Rapid adaptation to oil exposure in the cosmopolitan copepod Acartia tonsa

Research output: Contribution to conferenceConference abstract for conference – Annual report year: 2016Research

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Rapid adaptation to oil exposure in the cosmopolitan copepod Acartia tonsa. / Krause, K. E.; Dinh, Khuong Van; Nielsen, Torkel Gissel.

2016. Abstract from 7th SETAC World Congress , Orlando, United States.

Research output: Contribution to conferenceConference abstract for conference – Annual report year: 2016Research

Harvard

Krause, KE, Dinh, KV & Nielsen, TG 2016, 'Rapid adaptation to oil exposure in the cosmopolitan copepod Acartia tonsa' 7th SETAC World Congress , Orlando, United States, 06/11/2016 - 10/11/2016, .

APA

Krause, K. E., Dinh, K. V., & Nielsen, T. G. (2016). Rapid adaptation to oil exposure in the cosmopolitan copepod Acartia tonsa. Abstract from 7th SETAC World Congress , Orlando, United States.

CBE

Krause KE, Dinh KV, Nielsen TG. 2016. Rapid adaptation to oil exposure in the cosmopolitan copepod Acartia tonsa. Abstract from 7th SETAC World Congress , Orlando, United States.

MLA

Vancouver

Krause KE, Dinh KV, Nielsen TG. Rapid adaptation to oil exposure in the cosmopolitan copepod Acartia tonsa. 2016. Abstract from 7th SETAC World Congress , Orlando, United States.

Author

Krause, K. E. ; Dinh, Khuong Van ; Nielsen, Torkel Gissel. / Rapid adaptation to oil exposure in the cosmopolitan copepod Acartia tonsa. Abstract from 7th SETAC World Congress , Orlando, United States.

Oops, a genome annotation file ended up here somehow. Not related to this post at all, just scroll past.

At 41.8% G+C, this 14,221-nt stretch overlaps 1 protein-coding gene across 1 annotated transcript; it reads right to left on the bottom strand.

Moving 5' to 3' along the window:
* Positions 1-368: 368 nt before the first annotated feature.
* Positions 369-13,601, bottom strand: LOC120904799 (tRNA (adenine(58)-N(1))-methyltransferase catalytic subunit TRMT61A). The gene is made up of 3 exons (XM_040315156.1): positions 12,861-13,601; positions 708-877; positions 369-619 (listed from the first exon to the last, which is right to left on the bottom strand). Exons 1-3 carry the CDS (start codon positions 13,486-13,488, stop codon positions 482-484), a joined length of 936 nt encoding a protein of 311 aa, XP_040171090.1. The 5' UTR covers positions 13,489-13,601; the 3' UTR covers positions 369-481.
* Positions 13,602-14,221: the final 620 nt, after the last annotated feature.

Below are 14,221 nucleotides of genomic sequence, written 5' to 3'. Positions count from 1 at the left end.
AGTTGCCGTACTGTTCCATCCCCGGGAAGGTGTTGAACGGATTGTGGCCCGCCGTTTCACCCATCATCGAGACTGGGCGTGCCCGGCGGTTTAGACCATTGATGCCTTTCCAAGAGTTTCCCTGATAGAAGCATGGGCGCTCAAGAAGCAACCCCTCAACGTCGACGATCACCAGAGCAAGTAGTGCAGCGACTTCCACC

Bibtex

@conference{946b5a7904914f0dafcb062e00a8f92c,
title = "Rapid adaptation to oil exposure in the cosmopolitan copepod Acartia tonsa",
abstract = "Oil spills are potential environmental hazards to marine ecosystems worldwide. Oil spills may persist in seawater longer than one generation of many zooplankton species. However, whether populations of short-lived and fast growing marine organisms adapt to oil exposure through natural selection is not known. To test this, the cosmopolitan estuarine copepod Acartia tonsa was exposed to pyrene continuously for two generations, at the concentrations 0, acetone control, 1, 10, 100 and the saturated pyrene concentration in seawater, 100+ nM. Pyrene is one of the most toxic components in crude oil to marine copepods. The key fitness-related traits were quantified: survival, size at maturity, grazing rate and the reproductive success. Exposure to the concentration of pyrene saturated in seawater (100+ nM) resulted in 100 {\%} mortality before adulthood in the first generation. In the other treatments (≤ 100nM), the first generation had a higher grazing rate than the second generation. Exposure to pyrene had no effect on the grazing rate. At the concentration of 100 nM, pyrene exposure caused reductions in survival, size at maturity of females, egg production and hatching success. The reduction in size at maturity of females was less pronounced in the second generation. Strikingly, both survival, egg production and hatching success were recovered in the second generation, indicating a rapid selection towards individuals with adaptations to deal with pyrene exposure. Our results show that populations of short-lived and fast-growing copepods have the potential of showing surprisingly strong resilience to the type of oil contamination they might face in their natural coastal habitats",
author = "Krause, {K. E.} and Dinh, {Khuong Van} and Nielsen, {Torkel Gissel}",
year = "2016",
language = "English",
note = "7<sup>th</sup> SETAC World Congress  : SETAC North America 37<sup>th  </sup>Annual Meeting ; Conference date: 06-11-2016 Through 10-11-2016",